Most seniors do not realize how vulnerable they are when it comes to identity theft. Recently, an older adult received a text message that his bank account had been frozen. The text message appeared to be from his bank, and he was asked to call a number to fix the issue. He called and was asked to verify his account information. A few days after providing this information, he discovered someone had gained access to his bank account, withdrawing thousands of dollars.
The Senate Special Committee on Aging reports that one in ten elderly Americans living at home will become a victim of some form of identity theft. Senator Susan Collins considers this type of financial fraud an epidemic with more than $35 billion taken from seniors yearly. Understanding how to protect your identity can save you from the loss of income and sensitive information.
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According to the Senate Special Committee on Aging, seniors become victims is through IRS scams and robocalls, which are unwanted telemarketing calls where individuals pretend to be from banks or other financial institutions. In the IRS scam, the older person is threatened with jail or foreclosure on a home if certain information is not provided to the caller. Another robocall is when seniors are told they have won a lottery but must pay a fee to receive the winnings. Sharing sensitive medical information with someone posing as a representative from an insurance company is another potential scam. Hanging up the phone on someone asking for personal information is okay until proper verification can be done.
There are other examples, too. A senior may receive a call asking for support for a charity or other organization by using a credit card. Instead of providing this sensitive information, they can ask the organization to send an envelope and information to review. There is also a risk for identity theft when opening email links or attachments. This can lead to identity theft by giving a thief a way to access personal information by computer.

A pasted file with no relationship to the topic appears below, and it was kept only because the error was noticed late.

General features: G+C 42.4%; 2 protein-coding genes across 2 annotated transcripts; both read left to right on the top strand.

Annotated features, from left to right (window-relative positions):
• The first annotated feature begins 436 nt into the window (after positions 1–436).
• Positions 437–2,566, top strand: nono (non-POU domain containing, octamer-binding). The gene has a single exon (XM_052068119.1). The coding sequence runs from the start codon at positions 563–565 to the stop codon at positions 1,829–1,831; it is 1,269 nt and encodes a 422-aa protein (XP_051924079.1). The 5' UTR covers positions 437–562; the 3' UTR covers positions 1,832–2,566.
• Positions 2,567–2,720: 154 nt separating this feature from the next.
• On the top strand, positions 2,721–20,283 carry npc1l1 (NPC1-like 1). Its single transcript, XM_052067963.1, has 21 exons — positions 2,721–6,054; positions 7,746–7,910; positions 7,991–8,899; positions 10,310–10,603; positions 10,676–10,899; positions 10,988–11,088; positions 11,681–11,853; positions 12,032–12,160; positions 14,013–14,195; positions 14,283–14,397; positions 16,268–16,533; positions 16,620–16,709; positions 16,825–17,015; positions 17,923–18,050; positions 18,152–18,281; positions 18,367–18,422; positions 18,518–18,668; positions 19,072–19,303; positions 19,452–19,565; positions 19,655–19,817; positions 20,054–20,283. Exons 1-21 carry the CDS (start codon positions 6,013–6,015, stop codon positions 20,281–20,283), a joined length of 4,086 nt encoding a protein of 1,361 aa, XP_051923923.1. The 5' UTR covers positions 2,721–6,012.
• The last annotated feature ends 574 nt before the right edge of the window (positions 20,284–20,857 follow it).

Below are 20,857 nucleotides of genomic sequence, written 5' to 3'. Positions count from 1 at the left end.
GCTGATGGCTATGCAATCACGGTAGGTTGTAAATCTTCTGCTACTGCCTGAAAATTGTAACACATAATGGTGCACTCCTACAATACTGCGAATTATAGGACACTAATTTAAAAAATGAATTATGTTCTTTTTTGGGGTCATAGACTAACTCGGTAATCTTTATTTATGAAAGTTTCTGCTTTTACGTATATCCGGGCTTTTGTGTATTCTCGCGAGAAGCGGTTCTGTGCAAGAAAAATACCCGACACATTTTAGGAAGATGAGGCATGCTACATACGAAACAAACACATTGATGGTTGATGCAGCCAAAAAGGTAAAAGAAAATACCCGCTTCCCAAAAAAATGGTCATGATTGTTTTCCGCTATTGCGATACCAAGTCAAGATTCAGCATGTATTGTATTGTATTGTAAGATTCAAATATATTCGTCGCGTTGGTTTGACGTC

Most seniors are victims because they have savings and retirement accounts, proving to be good targets for identity thieves. They are also more trusting and not likely to suspect someone of deceiving them. Also, if an older individual has dementia, this disease makes it difficult to understand the threat to their funds or property.
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A senior can keep information safe by never providing a social security number, bank account numbers, credit card information or other identifying information over the phone, online or to someone they are unsure of who claims to be from an agency, business or government office. The elderly must guard against identity theft by asking for proof of any need for personal information. They might also ask for a call back number to check on the credibility of the caller.
Avoiding providing personal information until the identity of someone can be verified is the start of the best defense against the high cost of identity theft.
Contact Bratton Law today for a consultation with an experienced estate planning attorney.
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